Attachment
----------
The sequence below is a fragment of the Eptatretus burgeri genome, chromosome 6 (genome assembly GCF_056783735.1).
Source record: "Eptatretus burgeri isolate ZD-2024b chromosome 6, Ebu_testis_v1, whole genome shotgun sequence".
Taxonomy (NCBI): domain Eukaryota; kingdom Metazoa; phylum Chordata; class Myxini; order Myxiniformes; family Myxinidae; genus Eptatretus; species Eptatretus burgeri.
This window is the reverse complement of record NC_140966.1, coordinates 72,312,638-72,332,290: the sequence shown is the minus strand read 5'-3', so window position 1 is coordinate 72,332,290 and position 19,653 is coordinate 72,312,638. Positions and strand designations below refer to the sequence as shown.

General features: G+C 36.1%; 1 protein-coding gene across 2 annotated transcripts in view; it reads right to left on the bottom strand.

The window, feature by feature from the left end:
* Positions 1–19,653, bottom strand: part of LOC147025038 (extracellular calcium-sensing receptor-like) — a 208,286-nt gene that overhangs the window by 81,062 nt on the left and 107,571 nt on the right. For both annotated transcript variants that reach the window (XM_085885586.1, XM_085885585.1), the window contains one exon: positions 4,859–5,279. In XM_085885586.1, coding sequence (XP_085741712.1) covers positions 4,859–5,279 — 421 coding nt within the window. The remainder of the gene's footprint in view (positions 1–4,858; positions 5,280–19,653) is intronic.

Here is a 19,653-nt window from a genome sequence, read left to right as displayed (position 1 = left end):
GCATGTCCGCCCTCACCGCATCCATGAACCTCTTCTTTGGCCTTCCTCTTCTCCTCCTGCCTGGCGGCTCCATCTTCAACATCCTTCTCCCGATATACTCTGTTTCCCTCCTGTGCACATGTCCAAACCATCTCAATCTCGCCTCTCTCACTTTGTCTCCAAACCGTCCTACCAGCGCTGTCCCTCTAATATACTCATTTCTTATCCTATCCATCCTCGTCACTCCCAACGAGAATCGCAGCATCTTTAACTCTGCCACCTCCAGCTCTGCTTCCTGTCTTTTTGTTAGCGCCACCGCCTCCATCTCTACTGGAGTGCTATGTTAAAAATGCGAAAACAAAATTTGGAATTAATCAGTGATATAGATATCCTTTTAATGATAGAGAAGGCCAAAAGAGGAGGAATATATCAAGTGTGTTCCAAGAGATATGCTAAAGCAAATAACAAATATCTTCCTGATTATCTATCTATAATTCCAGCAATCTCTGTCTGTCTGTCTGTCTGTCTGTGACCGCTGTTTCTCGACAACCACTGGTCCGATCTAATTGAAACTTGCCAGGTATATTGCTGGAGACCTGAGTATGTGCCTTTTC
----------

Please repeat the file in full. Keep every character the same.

The sequence below is a fragment of the Eptatretus burgeri genome, chromosome 6 (genome assembly GCF_056783735.1).
Source record: "Eptatretus burgeri isolate ZD-2024b chromosome 6, Ebu_testis_v1, whole genome shotgun sequence".
Taxonomy (NCBI): domain Eukaryota; kingdom Metazoa; phylum Chordata; class Myxini; order Myxiniformes; family Myxinidae; genus Eptatretus; species Eptatretus burgeri.
This window is the reverse complement of record NC_140966.1, coordinates 72,312,638-72,332,290: the sequence shown is the minus strand read 5'-3', so window position 1 is coordinate 72,332,290 and position 19,653 is coordinate 72,312,638. Positions and strand designations below refer to the sequence as shown.

General features: G+C 36.1%; 1 protein-coding gene across 2 annotated transcripts in view; it reads right to left on the bottom strand.

The window, feature by feature from the left end:
* Positions 1–19,653, bottom strand: part of LOC147025038 (extracellular calcium-sensing receptor-like) — a 208,286-nt gene that overhangs the window by 81,062 nt on the left and 107,571 nt on the right. For both annotated transcript variants that reach the window (XM_085885586.1, XM_085885585.1), the window contains one exon: positions 4,859–5,279. In XM_085885586.1, coding sequence (XP_085741712.1) covers positions 4,859–5,279 — 421 coding nt within the window. The remainder of the gene's footprint in view (positions 1–4,858; positions 5,280–19,653) is intronic.

Here is a 19,653-nt window from a genome sequence, read left to right as displayed (position 1 = left end):
GCATGTCCGCCCTCACCGCATCCATGAACCTCTTCTTTGGCCTTCCTCTTCTCCTCCTGCCTGGCGGCTCCATCTTCAACATCCTTCTCCCGATATACTCTGTTTCCCTCCTGTGCACATGTCCAAACCATCTCAATCTCGCCTCTCTCACTTTGTCTCCAAACCGTCCTACCAGCGCTGTCCCTCTAATATACTCATTTCTTATCCTATCCATCCTCGTCACTCCCAACGAGAATCGCAGCATCTTTAACTCTGCCACCTCCAGCTCTGCTTCCTGTCTTTTTGTTAGCGCCACCGCCTCCATCTCTACTGGAGTGCTATGTTAAAAATGCGAAAACAAAATTTGGAATTAATCAGTGATATAGATATCCTTTTAATGATAGAGAAGGCCAAAAGAGGAGGAATATATCAAGTGTGTTCCAAGAGATATGCTAAAGCAAATAACAAATATCTTCCTGATTATCTATCTATAATTCCAGCAATCTCTGTCTGTCTGTCTGTCTGTCTGTGACCGCTGTTTCTCGACAACCACTGGTCCGATCTAATTGAAACTTGCCAGGTATATTGCTGGAGACCTGAGTATGTGCCTTTTC